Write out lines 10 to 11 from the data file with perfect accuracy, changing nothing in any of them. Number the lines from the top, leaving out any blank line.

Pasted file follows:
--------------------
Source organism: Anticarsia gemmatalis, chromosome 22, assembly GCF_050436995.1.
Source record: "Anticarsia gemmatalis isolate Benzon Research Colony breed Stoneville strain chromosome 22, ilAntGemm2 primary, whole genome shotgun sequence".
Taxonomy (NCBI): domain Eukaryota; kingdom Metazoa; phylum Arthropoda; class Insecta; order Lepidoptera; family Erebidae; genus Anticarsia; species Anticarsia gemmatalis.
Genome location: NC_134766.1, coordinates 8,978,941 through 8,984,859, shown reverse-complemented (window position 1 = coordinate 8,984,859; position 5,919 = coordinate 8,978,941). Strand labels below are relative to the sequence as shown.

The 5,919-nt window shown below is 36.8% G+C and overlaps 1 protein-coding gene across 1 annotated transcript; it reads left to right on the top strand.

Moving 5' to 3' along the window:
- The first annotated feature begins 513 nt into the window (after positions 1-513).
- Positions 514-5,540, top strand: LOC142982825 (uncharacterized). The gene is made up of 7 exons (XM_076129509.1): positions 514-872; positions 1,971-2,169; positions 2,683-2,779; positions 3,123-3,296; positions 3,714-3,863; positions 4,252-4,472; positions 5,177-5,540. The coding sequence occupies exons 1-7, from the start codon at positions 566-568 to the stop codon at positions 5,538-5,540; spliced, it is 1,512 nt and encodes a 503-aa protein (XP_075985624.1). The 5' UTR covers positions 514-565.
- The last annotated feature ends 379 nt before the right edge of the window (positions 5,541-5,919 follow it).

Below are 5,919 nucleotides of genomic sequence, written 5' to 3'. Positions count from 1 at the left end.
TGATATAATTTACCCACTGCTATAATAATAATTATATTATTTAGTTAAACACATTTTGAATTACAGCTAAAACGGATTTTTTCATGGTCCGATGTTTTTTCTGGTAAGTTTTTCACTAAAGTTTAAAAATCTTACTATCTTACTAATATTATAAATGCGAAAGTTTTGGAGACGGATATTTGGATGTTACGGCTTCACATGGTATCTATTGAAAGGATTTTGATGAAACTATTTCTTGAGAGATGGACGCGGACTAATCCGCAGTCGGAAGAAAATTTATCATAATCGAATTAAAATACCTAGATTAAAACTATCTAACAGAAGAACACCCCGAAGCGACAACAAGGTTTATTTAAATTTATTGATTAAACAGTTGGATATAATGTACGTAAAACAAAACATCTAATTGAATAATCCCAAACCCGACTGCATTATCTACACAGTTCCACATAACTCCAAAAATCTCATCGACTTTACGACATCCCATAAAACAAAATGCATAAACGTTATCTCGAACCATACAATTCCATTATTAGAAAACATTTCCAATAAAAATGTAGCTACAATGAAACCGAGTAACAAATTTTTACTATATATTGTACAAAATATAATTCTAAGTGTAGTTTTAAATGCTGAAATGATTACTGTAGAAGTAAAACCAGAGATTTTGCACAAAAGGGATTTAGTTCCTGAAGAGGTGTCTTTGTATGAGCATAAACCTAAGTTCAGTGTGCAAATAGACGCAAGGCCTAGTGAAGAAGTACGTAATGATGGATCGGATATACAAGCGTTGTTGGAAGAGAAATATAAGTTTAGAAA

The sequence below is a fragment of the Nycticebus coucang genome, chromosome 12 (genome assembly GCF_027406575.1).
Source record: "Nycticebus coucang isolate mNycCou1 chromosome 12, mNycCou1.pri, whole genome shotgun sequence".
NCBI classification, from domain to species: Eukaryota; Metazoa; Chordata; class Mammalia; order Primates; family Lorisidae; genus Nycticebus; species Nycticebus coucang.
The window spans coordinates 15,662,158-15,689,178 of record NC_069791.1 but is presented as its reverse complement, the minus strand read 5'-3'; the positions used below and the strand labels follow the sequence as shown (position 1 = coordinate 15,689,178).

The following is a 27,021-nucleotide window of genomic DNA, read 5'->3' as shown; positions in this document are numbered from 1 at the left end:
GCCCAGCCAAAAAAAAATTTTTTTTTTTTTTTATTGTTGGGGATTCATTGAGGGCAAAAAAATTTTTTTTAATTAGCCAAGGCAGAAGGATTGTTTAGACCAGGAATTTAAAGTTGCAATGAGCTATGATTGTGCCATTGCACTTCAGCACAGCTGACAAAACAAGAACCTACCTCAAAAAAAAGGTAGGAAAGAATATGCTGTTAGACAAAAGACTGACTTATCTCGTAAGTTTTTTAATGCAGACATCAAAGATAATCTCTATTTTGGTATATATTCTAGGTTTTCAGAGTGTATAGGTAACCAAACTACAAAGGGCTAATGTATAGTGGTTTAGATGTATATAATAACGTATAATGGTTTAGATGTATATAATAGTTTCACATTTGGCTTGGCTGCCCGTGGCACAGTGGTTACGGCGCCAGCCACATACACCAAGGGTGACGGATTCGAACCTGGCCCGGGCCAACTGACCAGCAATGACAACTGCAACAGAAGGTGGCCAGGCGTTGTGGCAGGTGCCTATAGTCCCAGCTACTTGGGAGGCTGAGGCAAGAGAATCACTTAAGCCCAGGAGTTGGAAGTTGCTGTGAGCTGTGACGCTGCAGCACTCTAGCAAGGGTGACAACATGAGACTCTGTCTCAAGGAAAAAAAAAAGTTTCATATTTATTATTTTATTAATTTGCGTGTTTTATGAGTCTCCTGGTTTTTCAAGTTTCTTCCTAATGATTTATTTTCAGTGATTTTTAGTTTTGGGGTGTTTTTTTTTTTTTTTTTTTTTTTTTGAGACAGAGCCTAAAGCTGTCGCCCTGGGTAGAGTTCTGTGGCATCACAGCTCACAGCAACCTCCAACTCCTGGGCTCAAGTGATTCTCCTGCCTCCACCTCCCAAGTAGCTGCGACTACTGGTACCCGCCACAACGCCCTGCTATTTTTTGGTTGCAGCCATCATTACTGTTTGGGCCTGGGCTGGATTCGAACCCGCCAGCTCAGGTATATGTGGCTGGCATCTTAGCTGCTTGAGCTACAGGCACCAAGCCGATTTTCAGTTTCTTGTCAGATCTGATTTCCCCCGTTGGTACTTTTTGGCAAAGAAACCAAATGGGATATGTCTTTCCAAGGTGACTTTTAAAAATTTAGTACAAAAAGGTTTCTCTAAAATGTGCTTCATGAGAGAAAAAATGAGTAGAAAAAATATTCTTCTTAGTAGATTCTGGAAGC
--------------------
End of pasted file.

Below are 5,919 nucleotides of genomic sequence, written 5' to 3'. Positions count from 1 at the left end.
TGATATAATTTACCCACTGCTATAATAATAATTATATTATTTAGTTAAACACATTTTGAATTACAGCTAAAACGGATTTTTTCATGGTCCGATGTTTTTTCTGGTAAGTTTTTCACTAAAGTTTAAAAATCTTACTATCTTACTAATATTATAAATGCGAAAGTTTTGGAGACGGATATTTGGATGTTACGGCTTCACATGGTATCTATTGAAAGGATTTTGATGAAACTATTTCTTGAGAGATGGACGCGGACTAATCCGCAGTCGGAAGAAAATTTATCATAATCGAATTAAAATACCTAGATTAAAACTATCTAACAGAAGAACACCCCGAAGCGACAACAAGGTTTATTTAAATTTATTGATTAAACAGTTGGATATAATGTACGTAAAACAAAACATCTAATTGAATAATCCCAAACCCGACTGCATTATCTACACAGTTCCACATAACTCCAAAAATCTCATCGACTTTACGACATCCCATAAAACAAAATGCATAAACGTTATCTCGAACCATACAATTCCATTATTAGAAAACATTTCCAATAAAAATGTAGCTACAATGAAACCGAGTAACAAATTTTTACTATATATTGTACAAAATATAATTCTAAGTGTAGTTTTAAATGCTGAAATGATTACTGTAGAAGTAAAACCAGAGATTTTGCACAAAAGGGATTTAGTTCCTGAAGAGGTGTCTTTGTATGAGCATAAACCTAAGTTCAGTGTGCAAATAGACGCAAGGCCTAGTGAAGAAGTACGTAATGATGGATCGGATATACAAGCGTTGTTGGAAGAGAAATATAAGTTTAGAAA